A village in the Ivolginsky region in the Republic of Buryatia (a federal republic of Russia), 23 km outside of Ulan Ude, its capital city. This region is famous for its Buddhist temples (datsan), which has been the only Buddhist spiritual centre of the USSR since 1945. In the datsan many spiritual activities are carried out daily, such as temple rites, medical practice and traditional Buddhist education.

After Ulan Ude I went to Chita, Birobidzhan, the capital of a Jewish autonomous region, Khabarovsk. Finally at dawn, I arrived in the Far East, in Vladivostok.

Behind the station is the Golden Horn Bay, a sheltered horn-shaped bay of the Sea of Japan. The bay shares the name of the Turkish bay, due to its similarity.

Photography Giulia Mangione


The Merchant of Moscow

Madeline Morley discovers how a member of Moscow’s mercantile class amassed one of the most extraordinary art collections of the twentieth century

“If a picture gives you a psychological shock, buy it. It’s a good one.” This was the advice that the great Russian art collector Sergei Shchukin gave his daughter at the turn of the 19th century.

Musée d’Art Moderne Occidentale, Moscow

During the first quarter of the 20th century in Russia, this small inconspicuous man with an uncontrollable stutter – a member of Moscow’s conservative and provincial merchant class – would open the doors of his Trubetskoy palace to the public to share his collection of paintings. Rooms adorned with the sunset palette of Matisse, the distorted perception of Picasso, the looming bodies of Degas and the earthy hues of Cezanne, all crowded under the ceiling’s ornate decor. It was here that a generation of young art students would draw from the canvases they observed and eventually find their way to abstraction.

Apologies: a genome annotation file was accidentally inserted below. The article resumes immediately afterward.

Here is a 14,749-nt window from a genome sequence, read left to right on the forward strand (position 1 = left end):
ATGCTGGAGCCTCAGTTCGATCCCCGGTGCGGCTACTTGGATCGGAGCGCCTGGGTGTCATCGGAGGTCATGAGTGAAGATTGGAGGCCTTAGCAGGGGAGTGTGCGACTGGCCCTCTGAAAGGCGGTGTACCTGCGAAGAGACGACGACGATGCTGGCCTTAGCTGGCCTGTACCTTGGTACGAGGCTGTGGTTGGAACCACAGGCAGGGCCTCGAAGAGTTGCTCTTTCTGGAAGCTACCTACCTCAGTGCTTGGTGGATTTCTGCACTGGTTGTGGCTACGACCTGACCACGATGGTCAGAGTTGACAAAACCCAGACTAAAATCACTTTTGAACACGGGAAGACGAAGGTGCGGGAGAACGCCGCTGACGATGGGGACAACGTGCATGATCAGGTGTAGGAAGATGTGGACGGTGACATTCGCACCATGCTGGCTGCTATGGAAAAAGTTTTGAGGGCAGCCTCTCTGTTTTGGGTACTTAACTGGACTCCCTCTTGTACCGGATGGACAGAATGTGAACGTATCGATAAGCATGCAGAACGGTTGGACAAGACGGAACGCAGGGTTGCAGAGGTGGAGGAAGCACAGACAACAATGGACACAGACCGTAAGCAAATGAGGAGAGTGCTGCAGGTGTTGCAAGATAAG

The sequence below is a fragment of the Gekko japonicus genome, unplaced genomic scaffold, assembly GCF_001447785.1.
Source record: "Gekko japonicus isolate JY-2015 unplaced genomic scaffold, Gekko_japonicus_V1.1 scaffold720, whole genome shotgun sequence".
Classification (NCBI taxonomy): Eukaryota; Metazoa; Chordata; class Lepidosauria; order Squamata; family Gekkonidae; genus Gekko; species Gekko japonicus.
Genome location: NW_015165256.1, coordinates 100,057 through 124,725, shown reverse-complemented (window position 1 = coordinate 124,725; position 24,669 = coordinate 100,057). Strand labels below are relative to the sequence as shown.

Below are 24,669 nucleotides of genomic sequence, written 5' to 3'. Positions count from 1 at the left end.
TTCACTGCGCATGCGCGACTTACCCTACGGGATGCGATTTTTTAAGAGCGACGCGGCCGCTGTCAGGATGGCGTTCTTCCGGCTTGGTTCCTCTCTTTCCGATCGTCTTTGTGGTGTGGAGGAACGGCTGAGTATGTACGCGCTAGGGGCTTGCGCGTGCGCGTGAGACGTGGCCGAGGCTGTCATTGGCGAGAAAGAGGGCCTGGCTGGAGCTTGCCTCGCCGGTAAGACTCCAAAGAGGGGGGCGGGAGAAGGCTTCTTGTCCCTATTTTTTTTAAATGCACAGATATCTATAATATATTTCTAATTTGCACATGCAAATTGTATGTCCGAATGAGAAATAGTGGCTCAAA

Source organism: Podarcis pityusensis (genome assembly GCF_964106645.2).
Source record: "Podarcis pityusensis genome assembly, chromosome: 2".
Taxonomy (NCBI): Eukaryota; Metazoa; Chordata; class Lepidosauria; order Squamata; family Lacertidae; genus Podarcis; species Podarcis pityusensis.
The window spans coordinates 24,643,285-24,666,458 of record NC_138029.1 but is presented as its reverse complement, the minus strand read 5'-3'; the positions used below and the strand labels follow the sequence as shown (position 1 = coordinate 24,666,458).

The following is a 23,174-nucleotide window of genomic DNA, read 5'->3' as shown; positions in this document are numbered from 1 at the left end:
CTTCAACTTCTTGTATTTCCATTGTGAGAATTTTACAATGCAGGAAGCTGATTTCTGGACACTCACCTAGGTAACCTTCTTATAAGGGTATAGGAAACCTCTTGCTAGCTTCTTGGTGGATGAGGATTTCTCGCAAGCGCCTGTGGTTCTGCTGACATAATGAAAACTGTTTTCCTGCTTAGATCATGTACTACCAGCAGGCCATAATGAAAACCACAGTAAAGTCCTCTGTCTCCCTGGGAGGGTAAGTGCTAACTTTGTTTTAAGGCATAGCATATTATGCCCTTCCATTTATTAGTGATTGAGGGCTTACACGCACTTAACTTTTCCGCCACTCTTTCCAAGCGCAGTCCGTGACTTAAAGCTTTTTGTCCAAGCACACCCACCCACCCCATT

Since Peter the Great, wealthy czars had supported the arts, but by the end of the 19th century, it was Moscow’s merchants – particularly Shchukin – who were buying the “shocking” work of new French painters, pieces like Matisse’s ‘La Danse’ and Picasso’s ‘Les Demoiselles d’Avignon’ that were scorned by the aristocrats of old Slavic-Russian values. It was well known that only Shchukin’s most sophisticated visitors could get a glimpse of one of his precious Gauguins, which he kept hidden behind a curtain.

He was a unique, open-minded collector, and regularly became close friends with the artists he supported. He would spend hours in front of a painting before he decided whether or not to purchase it, allowing its mood to wash over him.

In 1918, after immigrating to Paris with his family to escape the political upheaval of the revolution, Shchukin’s collection became the property of the state, and was hidden in museum storerooms. Almost 100 years later, the Foundation Louis Vuitton hosted an exhibition of 130 of his collected works.

“Nothing will ever replace the sensitive, invested, courageous and committed eye of the private art collector, enamoured often to the point of addiction and madness,” said the exhibition’s general curator, Anne Baldassari. Ultimately, Shchukin’s talent wasn’t business but instinct, curating and selecting the defining works of an art historical epoch. The show was a reminder of the power and eventual prestige that emerges from making the right choices at the right time.


This article was original published in Issue 19 of Port